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TRENTON – Two pieces of legislation sponsored by Senator Nilsa Cruz-Perez and Senator Sandra Cunningham promoting women and minority development in the workforce cleared the Senate Labor Committee today.

The bill would create the Office for Women’s Advancement to facilitate the full and equal participation of women in the workplace in New Jersey. The office will engage in research, collaboration, and programming in order to foster and promote the advancement of gender equity in employment practices, career development, and the workplace. The purpose is to enhance the quality of life for women and girls throughout the state.

“The establishment of this office will enable us to highlight and combat gender inequities within the state,” said Senator Cruz-Perez. “We are acknowledging the need for a formal organization to help with further policies to promote and advance women including the continued push for pay equity and other gender inequality issues.”

“It is unfortunate that in 2017 we have to continue to have the discussion about women facing challenges in the workplace, from pay discrimination to sexual harassment, which are still playing a prominent role in society,” said Senator Cunningham. “In helping to study and analyze the issues that women face in the workplace, this legislation will help bring the change needed for a workforce that is diverse and respected as our society continues to move forward.”

The office would perform certain functions such as gathering, analyzing, and publishing data on the status of women in areas pertaining to the workplace such as a woman’s access to educational, training and employment opportunities, as well as the gender pay gap and work-family balance. There are currently a variety of research programs at New Jersey universities to engage in gender analysis of work. The purpose of a State office will be to enable a broader lens to be used to highlight gender inequities within the state.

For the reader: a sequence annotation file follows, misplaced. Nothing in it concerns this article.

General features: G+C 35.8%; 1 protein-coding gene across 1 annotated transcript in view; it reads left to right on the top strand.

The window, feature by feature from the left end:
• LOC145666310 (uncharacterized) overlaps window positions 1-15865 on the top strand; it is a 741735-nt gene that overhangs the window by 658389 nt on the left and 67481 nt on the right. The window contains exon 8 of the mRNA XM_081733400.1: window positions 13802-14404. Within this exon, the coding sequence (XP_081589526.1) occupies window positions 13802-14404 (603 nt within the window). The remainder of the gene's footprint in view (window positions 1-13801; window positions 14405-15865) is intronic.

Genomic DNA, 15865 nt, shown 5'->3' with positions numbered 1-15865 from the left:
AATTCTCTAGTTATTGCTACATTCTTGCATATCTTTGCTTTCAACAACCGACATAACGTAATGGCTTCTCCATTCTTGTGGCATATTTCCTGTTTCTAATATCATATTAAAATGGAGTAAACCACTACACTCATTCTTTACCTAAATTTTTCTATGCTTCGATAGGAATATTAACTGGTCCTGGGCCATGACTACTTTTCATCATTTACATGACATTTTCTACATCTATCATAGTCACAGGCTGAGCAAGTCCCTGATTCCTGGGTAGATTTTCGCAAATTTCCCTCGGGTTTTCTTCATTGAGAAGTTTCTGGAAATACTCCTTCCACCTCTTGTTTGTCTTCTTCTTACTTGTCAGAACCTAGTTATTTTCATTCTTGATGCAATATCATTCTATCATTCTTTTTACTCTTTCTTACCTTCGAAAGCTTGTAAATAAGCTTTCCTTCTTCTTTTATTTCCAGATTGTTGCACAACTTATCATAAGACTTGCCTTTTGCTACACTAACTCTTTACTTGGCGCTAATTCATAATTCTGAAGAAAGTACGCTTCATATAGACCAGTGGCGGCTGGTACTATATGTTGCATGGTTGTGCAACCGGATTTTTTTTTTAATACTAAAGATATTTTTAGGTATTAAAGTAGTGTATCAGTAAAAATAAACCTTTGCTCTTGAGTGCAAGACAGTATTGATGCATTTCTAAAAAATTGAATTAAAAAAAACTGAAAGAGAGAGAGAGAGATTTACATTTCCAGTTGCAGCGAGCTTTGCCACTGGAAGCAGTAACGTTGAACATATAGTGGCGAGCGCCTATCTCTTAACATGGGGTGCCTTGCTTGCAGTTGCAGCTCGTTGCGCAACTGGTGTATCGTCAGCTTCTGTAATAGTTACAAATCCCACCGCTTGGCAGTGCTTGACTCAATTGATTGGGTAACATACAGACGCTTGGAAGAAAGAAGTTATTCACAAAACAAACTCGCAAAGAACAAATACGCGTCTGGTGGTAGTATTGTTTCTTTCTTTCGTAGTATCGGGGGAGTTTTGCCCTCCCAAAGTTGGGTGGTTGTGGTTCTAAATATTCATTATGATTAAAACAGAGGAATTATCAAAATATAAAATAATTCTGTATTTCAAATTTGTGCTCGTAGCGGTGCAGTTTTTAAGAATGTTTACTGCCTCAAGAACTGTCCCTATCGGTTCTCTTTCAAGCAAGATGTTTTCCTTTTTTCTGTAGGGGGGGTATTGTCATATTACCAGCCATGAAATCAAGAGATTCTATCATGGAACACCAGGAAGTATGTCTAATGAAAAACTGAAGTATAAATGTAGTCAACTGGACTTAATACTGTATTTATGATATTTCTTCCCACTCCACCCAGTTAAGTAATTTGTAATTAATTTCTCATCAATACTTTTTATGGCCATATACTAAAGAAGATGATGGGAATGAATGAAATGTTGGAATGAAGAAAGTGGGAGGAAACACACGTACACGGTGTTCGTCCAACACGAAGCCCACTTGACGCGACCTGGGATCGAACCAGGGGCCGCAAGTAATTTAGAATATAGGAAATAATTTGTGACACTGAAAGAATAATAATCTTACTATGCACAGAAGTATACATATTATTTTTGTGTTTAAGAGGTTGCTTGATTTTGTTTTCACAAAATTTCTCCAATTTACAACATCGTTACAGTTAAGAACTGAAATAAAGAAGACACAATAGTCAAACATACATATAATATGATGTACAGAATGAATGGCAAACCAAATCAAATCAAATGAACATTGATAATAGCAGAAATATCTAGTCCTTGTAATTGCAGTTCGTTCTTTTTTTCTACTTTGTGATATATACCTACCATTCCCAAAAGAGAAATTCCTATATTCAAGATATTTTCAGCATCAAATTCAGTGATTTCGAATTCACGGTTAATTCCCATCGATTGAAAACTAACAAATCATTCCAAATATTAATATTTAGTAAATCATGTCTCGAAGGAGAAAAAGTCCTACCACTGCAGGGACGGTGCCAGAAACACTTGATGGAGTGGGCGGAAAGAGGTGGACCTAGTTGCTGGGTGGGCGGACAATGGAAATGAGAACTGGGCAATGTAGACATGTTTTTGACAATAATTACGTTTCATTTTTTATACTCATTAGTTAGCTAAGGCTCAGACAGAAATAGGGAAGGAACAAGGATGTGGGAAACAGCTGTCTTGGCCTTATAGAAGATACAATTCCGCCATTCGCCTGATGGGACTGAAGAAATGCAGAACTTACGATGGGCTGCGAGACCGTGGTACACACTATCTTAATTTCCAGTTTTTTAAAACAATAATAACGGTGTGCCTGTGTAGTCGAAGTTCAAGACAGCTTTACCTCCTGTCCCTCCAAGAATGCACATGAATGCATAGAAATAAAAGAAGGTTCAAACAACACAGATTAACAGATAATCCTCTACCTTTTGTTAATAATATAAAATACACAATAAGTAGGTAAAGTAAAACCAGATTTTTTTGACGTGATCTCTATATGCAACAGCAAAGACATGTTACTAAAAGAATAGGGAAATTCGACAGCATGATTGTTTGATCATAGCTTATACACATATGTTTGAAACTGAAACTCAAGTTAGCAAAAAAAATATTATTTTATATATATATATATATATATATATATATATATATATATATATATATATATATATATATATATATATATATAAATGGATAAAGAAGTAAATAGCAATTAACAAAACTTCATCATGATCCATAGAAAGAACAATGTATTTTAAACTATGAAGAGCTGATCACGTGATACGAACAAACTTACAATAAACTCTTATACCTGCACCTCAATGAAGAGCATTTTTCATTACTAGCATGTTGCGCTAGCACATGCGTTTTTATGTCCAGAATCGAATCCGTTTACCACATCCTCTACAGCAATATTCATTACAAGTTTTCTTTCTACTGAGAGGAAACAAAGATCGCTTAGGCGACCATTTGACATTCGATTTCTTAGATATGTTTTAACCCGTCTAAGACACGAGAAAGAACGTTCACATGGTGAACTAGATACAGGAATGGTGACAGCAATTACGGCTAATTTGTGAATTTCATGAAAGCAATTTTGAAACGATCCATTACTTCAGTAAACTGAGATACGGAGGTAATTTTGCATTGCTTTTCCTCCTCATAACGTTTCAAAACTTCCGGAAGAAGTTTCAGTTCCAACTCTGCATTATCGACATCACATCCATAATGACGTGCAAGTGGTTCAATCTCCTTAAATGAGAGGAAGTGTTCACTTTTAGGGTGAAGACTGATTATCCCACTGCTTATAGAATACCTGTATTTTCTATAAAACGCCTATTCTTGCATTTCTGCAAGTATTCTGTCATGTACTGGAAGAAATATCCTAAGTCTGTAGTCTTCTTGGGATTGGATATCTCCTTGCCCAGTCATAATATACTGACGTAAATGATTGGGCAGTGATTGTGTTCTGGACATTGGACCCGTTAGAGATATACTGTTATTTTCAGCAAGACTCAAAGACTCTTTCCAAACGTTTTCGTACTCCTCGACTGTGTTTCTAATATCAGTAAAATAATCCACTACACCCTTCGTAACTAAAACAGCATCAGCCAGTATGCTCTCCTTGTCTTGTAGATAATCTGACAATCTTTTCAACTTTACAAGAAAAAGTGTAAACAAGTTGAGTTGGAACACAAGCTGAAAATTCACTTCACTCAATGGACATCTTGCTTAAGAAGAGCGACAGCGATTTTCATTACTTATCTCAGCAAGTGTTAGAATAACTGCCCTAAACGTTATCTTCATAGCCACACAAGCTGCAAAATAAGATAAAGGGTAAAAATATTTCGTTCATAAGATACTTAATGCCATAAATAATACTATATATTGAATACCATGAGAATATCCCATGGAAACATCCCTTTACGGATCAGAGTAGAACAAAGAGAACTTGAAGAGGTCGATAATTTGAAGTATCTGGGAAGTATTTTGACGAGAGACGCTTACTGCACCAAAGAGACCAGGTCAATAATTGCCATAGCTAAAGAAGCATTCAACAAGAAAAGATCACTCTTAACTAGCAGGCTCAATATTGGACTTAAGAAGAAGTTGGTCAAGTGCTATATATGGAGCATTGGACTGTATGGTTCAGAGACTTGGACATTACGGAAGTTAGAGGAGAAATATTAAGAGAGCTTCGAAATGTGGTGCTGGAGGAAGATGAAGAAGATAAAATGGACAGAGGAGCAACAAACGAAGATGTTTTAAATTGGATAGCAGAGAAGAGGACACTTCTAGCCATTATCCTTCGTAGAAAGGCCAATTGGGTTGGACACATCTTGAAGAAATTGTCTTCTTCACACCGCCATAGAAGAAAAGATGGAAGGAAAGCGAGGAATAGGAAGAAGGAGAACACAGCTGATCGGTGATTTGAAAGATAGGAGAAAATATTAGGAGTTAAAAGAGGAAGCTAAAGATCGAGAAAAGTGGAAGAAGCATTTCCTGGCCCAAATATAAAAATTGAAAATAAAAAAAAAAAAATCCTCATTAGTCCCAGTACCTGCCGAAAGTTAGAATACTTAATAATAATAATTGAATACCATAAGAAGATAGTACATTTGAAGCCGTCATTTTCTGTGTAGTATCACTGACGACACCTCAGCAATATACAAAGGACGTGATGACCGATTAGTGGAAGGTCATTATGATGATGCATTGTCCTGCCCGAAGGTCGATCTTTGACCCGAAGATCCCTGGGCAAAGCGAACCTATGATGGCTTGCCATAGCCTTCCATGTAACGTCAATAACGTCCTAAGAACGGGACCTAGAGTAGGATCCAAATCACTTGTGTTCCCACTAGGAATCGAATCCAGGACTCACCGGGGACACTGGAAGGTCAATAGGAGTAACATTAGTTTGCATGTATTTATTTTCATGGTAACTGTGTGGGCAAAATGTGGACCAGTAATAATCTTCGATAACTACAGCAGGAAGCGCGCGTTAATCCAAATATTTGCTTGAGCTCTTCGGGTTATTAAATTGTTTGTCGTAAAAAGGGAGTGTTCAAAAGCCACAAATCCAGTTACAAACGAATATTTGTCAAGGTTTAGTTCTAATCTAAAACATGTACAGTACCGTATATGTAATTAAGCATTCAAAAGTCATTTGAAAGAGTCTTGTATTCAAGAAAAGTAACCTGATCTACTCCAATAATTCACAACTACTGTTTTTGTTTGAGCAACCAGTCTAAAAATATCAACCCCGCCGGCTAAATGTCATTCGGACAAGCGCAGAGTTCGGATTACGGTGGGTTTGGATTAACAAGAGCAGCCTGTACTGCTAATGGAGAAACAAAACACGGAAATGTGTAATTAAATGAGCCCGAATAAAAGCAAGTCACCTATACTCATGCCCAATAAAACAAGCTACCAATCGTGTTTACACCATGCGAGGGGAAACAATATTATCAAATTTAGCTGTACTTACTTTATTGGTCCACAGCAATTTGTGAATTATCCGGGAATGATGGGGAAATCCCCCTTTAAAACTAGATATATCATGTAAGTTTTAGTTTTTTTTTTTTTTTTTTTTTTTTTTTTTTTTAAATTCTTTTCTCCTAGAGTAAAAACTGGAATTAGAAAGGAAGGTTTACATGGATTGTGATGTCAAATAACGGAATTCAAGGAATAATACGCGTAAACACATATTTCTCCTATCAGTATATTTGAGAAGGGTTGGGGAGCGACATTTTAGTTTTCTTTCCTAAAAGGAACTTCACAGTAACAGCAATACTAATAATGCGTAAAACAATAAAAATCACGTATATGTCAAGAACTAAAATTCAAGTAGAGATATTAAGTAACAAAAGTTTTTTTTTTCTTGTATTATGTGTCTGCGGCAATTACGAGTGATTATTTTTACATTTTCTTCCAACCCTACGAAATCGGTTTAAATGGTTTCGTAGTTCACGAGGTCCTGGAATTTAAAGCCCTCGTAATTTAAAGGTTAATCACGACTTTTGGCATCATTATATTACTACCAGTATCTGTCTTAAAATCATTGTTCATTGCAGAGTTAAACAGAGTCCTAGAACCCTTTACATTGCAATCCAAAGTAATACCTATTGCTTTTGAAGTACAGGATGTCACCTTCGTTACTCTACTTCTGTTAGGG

Another bill, S-3123 concerns outreach training for minorities and women in the construction industry. The bill would merge two existing laws. The first required that 0.5 percent of funds from the “American Recovery and Reinvestment Act of 2009” be used to provide on-the-job or off-the-job outreach and training programs for minority group members and women in construction trade occupations or other occupations, including engineering and management occupations, utilized in the performance of public works contracts.

The second statute requires that all public contracts, both state and local, be posted on the databases maintained by the Division of Development for Small Businesses, and Women and Minority Businesses, and that all payments and awards issued to subcontractors, payments and awards to minority and women-owned businesses be reported on at least a quarterly basis. The law also directs the Department of Labor and Workforce Development to engage in other management practices to increase contracting opportunities for women and minority businesses.

“The importance of on-the-job-training in the construction industry is essential for not only safety, but to also broaden a person’s opportunities for further employment. With this bill we can ensure that women and minorities are receiving the proper training they need to excel in an industry that is essential to our country’s growth,” said Senator Cruz-Perez.

“We need to make sure our work force is as diverse as possible and that women and minorities have an opportunity to thrive in a trade,” said Senator Cunningham. “Everyone deserves a chance to be well trained in their career and these are programs that will help make that a reality, so they can not only do well in the industry they choose, but also become more versatile and valuable for future opportunities.”

S-2870 cleared the committee 3-0-2 and will next head to the Senate Budget and Appropriations Committee for further consideration. S-3123 cleared the committee 3-1-1 and will next head to the full Senate.